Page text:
I realize that some view space as a pristine environment that must be protected from the ravages of humanity. Many environmentally conscious people want to protect space from being spoiled, just as they wish to keep Earth clean. This is commendable, but humans need resources to live. From where shall we get them? Which is best to protect, Earth, or small asteroids containing resources needed on Earth? Which is preferable, increasing our consumption of polluting fossil fuels, or developing the means to harness the Sun’s energy in orbit and transmit it to Earth? Which is the greater moral imperative, to whither in place and keep the solar system clean, or to spread life beyond Earth? If we choose the former, what a cosmic joke on us if we discover that life is already spread around the solar system.
Space, when considered with the possibilities of an open mind, is about our lives on Earth. Space offers a solution for energy independence and decreasing the use of fossil fuels. Space is a hotel, a college campus, a science lab, and yes, maybe a Wal-mart, in orbit and then on the moon. Space is nothing less than the ultimate economic growth engine for the entire world, and nothing more than another place for people to live, work, study, and play.
Regarding energy independence, just look up, day or night. With vision, you can see orbiting solar arrays beaming power to Earth and helium-3 extracted from the moon for use here in future fusion reactors. Do you think it can’t be done? Countless experts once believed trains, planes, and automobiles couldn’t be done. Somebody probably thought that about ships, too. As Arthur C. Clarke said, “When a distinguished but elderly scientist states that something is possible, he is almost certainly right. When he states that something is impossible, he is very probably wrong.” The Wright brothers weren’t aerospace engineers, and look what they accomplished. Fortunately, humanity keeps producing men and women with transformational goals, and the chutzpah to proclaim wild ideas and take risks in the face of all the naysayers. That’s what human beings do… figure out how to overcome obstacles and accomplish a goal.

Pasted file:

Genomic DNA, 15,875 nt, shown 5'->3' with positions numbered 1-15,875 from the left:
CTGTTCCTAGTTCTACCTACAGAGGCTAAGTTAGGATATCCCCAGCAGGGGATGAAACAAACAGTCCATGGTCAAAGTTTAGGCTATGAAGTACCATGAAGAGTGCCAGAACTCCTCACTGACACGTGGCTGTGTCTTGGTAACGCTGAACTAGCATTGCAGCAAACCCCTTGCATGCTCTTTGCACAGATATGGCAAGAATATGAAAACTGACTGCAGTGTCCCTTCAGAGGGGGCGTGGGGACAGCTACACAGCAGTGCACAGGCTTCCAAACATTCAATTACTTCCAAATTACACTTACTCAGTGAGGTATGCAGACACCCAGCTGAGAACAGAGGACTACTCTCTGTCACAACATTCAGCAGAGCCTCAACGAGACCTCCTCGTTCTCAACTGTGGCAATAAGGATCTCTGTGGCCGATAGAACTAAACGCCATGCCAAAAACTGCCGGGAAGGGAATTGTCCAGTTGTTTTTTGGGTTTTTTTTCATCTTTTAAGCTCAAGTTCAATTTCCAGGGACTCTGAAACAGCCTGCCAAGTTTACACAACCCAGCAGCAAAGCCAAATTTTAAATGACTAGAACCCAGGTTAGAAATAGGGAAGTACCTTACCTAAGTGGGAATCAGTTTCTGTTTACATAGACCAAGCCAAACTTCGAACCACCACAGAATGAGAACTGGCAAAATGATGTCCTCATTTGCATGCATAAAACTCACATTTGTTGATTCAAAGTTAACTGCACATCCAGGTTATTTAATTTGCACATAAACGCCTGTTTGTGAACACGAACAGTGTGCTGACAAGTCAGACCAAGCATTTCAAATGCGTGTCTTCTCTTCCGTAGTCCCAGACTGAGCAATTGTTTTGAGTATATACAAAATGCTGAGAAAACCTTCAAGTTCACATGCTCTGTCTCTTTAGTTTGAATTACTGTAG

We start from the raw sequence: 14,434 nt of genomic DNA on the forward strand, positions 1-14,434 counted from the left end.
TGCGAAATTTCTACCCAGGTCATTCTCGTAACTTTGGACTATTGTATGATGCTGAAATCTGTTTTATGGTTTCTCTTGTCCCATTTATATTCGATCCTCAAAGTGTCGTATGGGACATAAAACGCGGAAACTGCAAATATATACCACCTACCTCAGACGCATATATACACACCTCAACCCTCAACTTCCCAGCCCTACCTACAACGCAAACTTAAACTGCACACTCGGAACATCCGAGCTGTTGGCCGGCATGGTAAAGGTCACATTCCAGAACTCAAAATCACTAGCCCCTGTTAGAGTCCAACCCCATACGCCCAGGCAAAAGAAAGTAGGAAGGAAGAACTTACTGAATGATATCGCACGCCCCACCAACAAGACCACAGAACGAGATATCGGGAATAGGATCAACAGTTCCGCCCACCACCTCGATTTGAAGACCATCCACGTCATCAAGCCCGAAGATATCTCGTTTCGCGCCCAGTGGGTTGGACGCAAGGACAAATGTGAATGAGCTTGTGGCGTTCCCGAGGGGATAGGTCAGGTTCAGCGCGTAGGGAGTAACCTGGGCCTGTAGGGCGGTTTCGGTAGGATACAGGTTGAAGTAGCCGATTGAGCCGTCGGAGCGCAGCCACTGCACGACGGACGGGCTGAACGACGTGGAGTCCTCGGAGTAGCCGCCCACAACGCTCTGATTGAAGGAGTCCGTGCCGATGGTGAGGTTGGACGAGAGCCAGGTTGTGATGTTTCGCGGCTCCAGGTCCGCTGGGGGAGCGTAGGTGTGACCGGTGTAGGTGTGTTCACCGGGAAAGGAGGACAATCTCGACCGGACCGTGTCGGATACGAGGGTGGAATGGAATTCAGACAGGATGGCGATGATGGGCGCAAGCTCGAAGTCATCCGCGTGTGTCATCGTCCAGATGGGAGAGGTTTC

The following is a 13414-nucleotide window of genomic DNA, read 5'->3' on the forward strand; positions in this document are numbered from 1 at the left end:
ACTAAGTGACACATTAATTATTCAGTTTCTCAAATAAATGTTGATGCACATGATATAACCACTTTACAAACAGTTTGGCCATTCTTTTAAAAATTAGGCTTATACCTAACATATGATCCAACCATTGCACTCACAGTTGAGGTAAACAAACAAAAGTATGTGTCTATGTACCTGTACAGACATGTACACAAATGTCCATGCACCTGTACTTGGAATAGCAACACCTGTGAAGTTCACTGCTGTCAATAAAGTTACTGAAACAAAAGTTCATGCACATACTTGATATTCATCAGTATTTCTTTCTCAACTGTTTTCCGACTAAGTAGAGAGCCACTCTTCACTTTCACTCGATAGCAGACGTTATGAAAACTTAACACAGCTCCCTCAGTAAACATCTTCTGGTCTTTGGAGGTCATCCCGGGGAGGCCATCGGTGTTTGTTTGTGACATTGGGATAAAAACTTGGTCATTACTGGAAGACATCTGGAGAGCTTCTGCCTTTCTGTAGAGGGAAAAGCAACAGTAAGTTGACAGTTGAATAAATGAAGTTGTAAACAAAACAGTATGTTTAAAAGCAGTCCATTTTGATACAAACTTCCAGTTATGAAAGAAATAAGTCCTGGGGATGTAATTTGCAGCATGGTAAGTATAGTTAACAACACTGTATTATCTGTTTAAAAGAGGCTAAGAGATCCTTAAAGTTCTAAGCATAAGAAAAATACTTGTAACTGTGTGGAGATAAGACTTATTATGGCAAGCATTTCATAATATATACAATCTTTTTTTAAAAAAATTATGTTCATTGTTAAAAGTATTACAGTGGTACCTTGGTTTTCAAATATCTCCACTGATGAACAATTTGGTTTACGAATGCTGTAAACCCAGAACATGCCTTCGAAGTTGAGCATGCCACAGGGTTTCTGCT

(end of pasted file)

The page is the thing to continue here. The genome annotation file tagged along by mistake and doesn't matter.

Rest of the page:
For decades, NASA’s been trying to figure it out… and failing miserably while wasting billions of our tax dollars and losing precious human lives. The biggest obstacle to the exploration, settlement, and development of space has been the high cost of getting to orbit. NASA has proven time and again that it cannot decrease this cost, despite numerous launch vehicle programs. This shouldn’t be surprising, for while our government provides many valuable services, it isn’t designed to lower the cost of products and services. This is the strength of the private sector, which until very recently has been hindered in its efforts to create a commercial space launch industry. Fortunately this is changing, as entrepreneurs have formed companies to create inexpensive launch services. Additionally, in March the House of Representatives passed an amendment (HR3752) to the Commercial Space Launch Act that supports the efforts of these and similar companies. And this month the Federal Aviation Administration has issued the first launch licenses for manned commercial spaceflight. The cost barrier is about to be assaulted by those most likely to succeed; new companies with outside-the-box ideas. This means space need not be just a tax-funded expense. Instead, it can become an extension of the American economy, a creator of new industries and jobs, and a generator of tax revenues. And while all this is happening, NASA can concentrate on what it does best; developing new technologies and pushing deeper into space as a true pioneer that paves the way for the rest of us.
Eleanor Roosevelt said, “The future belongs to those who believe in the beauty of their dreams.” We have an optimistic and bountiful future to create, and success requires entrepreneurs, academia, and the government, rather than just another huge Federal contractor program like Apollo. Space is a place, not a program, and everybody gets to participate.
I welcome the opportunity to discuss this with you.